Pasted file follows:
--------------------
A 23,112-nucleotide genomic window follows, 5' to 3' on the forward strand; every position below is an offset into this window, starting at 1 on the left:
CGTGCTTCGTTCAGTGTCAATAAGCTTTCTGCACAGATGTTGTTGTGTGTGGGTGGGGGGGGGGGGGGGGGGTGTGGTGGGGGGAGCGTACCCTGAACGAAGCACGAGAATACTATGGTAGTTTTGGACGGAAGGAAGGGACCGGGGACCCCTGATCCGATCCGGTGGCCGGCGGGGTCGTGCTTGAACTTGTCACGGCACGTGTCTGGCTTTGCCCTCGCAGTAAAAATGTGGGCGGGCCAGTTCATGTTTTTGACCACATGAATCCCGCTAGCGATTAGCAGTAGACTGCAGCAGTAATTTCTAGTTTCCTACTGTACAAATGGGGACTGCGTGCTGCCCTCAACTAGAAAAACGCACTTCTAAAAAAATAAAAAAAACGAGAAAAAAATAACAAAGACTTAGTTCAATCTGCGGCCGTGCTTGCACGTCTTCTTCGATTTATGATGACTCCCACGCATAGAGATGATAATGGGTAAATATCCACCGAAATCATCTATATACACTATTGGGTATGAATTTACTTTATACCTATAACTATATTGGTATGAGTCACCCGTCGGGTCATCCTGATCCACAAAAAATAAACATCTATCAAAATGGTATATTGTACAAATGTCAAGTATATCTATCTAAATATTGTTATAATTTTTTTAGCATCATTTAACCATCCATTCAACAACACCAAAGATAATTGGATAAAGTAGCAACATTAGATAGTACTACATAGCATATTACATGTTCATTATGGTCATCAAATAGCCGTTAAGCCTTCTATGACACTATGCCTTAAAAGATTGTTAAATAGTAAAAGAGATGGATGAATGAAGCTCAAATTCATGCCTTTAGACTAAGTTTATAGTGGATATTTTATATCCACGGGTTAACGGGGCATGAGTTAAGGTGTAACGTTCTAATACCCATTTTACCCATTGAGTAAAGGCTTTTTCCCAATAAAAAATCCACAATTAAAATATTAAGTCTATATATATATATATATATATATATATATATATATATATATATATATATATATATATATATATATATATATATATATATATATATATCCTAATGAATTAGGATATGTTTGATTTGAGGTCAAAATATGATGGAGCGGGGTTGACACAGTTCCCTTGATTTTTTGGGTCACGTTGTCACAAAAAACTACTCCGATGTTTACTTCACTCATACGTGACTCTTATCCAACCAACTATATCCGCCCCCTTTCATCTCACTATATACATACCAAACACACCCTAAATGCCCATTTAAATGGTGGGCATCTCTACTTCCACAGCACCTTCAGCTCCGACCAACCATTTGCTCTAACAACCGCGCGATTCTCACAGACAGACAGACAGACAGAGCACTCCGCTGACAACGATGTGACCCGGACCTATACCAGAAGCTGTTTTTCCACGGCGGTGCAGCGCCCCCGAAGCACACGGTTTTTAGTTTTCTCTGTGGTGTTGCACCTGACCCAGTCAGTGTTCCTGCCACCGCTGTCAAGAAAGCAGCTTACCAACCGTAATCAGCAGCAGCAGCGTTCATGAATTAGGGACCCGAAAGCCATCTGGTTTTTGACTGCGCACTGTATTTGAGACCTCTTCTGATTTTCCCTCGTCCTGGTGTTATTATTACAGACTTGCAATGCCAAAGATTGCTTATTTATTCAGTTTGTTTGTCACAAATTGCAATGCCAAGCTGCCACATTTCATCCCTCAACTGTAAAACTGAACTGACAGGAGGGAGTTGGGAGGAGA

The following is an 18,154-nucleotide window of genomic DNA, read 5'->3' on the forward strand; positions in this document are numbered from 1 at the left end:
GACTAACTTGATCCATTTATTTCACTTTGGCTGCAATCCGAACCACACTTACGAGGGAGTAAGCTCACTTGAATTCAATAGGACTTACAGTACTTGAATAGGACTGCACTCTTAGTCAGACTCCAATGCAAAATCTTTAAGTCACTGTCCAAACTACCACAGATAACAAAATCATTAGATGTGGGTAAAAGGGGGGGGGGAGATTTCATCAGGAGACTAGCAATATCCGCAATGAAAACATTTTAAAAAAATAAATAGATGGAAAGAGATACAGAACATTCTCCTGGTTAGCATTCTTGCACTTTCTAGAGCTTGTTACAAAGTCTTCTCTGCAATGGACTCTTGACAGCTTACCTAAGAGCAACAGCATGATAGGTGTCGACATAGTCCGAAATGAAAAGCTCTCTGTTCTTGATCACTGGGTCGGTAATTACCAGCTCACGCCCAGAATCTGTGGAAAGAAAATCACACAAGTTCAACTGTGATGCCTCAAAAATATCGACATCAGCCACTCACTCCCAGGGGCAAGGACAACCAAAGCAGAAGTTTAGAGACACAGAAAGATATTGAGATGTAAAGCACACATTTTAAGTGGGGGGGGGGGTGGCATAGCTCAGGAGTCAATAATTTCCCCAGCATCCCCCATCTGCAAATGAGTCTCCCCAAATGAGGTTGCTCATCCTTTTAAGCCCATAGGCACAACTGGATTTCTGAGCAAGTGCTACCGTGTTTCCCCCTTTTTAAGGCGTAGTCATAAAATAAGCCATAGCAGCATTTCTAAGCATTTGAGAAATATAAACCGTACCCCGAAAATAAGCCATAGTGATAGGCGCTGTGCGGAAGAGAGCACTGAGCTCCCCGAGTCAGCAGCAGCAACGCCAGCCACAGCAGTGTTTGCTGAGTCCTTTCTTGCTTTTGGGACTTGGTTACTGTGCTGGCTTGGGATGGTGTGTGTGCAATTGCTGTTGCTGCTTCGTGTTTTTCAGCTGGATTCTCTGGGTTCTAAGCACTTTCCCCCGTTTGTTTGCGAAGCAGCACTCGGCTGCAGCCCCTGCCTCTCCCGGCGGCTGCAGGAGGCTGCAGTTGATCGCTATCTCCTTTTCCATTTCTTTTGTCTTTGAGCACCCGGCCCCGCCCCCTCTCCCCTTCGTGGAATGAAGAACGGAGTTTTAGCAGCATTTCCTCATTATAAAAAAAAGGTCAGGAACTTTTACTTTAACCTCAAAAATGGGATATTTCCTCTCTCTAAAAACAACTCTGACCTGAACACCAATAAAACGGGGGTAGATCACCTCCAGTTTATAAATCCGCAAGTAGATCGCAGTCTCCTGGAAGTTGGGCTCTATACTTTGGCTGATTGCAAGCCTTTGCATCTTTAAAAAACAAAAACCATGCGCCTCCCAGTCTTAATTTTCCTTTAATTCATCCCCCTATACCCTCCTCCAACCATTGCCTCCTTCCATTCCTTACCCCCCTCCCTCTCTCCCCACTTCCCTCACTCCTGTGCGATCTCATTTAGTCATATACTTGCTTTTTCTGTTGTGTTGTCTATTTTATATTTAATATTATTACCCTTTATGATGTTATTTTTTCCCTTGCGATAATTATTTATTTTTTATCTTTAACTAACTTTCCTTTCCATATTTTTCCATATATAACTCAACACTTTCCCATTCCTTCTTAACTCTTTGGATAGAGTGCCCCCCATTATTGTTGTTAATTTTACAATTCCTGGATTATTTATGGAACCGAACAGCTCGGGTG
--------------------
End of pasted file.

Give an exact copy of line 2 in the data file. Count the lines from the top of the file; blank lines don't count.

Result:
CGTGCTTCGTTCAGTGTCAATAAGCTTTCTGCACAGATGTTGTTGTGTGTGGGTGGGGGGGGGGGGGGGGGGTGTGGTGGGGGGAGCGTACCCTGAACGAAGCACGAGAATACTATGGTAGTTTTGGACGGAAGGAAGGGACCGGGGACCCCTGATCCGATCCGGTGGCCGGCGGGGTCGTGCTTGAACTTGTCACGGCACGTGTCTGGCTTTGCCCTCGCAGTAAAAATGTGGGCGGGCCAGTTCATGTTTTTGACCACATGAATCCCGCTAGCGATTAGCAGTAGACTGCAGCAGTAATTTCTAGTTTCCTACTGTACAAATGGGGACTGCGTGCTGCCCTCAACTAGAAAAACGCACTTCTAAAAAAATAAAAAAAACGAGAAAAAAATAACAAAGACTTAGTTCAATCTGCGGCCGTGCTTGCACGTCTTCTTCGATTTATGATGACTCCCACGCATAGAGATGATAATGGGTAAATATCCACCGAAATCATCTATATACACTATTGGGTATGAATTTACTTTATACCTATAACTATATTGGTATGAGTCACCCGTCGGGTCATCCTGATCCACAAAAAATAAACATCTATCAAAATGGTATATTGTACAAATGTCAAGTATATCTATCTAAATATTGTTATAATTTTTTTAGCATCATTTAACCATCCATTCAACAACACCAAAGATAATTGGATAAAGTAGCAACATTAGATAGTACTACATAGCATATTACATGTTCATTATGGTCATCAAATAGCCGTTAAGCCTTCTATGACACTATGCCTTAAAAGATTGTTAAATAGTAAAAGAGATGGATGAATGAAGCTCAAATTCATGCCTTTAGACTAAGTTTATAGTGGATATTTTATATCCACGGGTTAACGGGGCATGAGTTAAGGTGTAACGTTCTAATACCCATTTTACCCATTGAGTAAAGGCTTTTTCCCAATAAAAAATCCACAATTAAAATATTAAGTCTATATATATATATATATATATATATATATATATATATATATATATATATATATATATATATATATATATATATATATATATATATATCCTAATGAATTAGGATATGTTTGATTTGAGGTCAAAATATGATGGAGCGGGGTTGACACAGTTCCCTTGATTTTTTGGGTCACGTTGTCACAAAAAACTACTCCGATGTTTACTTCACTCATACGTGACTCTTATCCAACCAACTATATCCGCCCCCTTTCATCTCACTATATACATACCAAACACACCCTAAATGCCCATTTAAATGGTGGGCATCTCTACTTCCACAGCACCTTCAGCTCCGACCAACCATTTGCTCTAACAACCGCGCGATTCTCACAGACAGACAGACAGACAGAGCACTCCGCTGACAACGATGTGACCCGGACCTATACCAGAAGCTGTTTTTCCACGGCGGTGCAGCGCCCCCGAAGCACACGGTTTTTAGTTTTCTCTGTGGTGTTGCACCTGACCCAGTCAGTGTTCCTGCCACCGCTGTCAAGAAAGCAGCTTACCAACCGTAATCAGCAGCAGCAGCGTTCATGAATTAGGGACCCGAAAGCCATCTGGTTTTTGACTGCGCACTGTATTTGAGACCTCTTCTGATTTTCCCTCGTCCTGGTGTTATTATTACAGACTTGCAATGCCAAAGATTGCTTATTTATTCAGTTTGTTTGTCACAAATTGCAATGCCAAGCTGCCACATTTCATCCCTCAACTGTAAAACTGAACTGACAGGAGGGAGTTGGGAGGAGA